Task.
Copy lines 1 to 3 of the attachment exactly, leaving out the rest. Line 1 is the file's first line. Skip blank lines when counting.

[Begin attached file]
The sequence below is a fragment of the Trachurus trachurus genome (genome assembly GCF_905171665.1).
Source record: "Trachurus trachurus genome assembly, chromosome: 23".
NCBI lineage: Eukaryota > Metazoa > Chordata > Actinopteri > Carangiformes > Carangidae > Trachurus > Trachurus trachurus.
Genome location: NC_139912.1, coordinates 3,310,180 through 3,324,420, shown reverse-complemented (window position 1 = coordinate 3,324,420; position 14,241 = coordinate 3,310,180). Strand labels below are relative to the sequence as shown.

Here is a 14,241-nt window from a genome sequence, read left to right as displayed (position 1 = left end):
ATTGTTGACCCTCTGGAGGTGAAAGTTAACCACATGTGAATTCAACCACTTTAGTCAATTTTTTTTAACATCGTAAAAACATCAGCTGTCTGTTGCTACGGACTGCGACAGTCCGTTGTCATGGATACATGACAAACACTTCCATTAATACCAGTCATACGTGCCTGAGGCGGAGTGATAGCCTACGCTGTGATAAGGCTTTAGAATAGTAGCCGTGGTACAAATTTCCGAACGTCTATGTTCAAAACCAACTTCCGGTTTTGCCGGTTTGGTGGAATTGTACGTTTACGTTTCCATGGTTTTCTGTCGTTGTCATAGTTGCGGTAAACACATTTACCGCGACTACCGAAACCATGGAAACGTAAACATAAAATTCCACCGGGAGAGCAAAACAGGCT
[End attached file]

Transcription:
The sequence below is a fragment of the Trachurus trachurus genome (genome assembly GCF_905171665.1).
Source record: "Trachurus trachurus genome assembly, chromosome: 23".
NCBI lineage: Eukaryota > Metazoa > Chordata > Actinopteri > Carangiformes > Carangidae > Trachurus > Trachurus trachurus.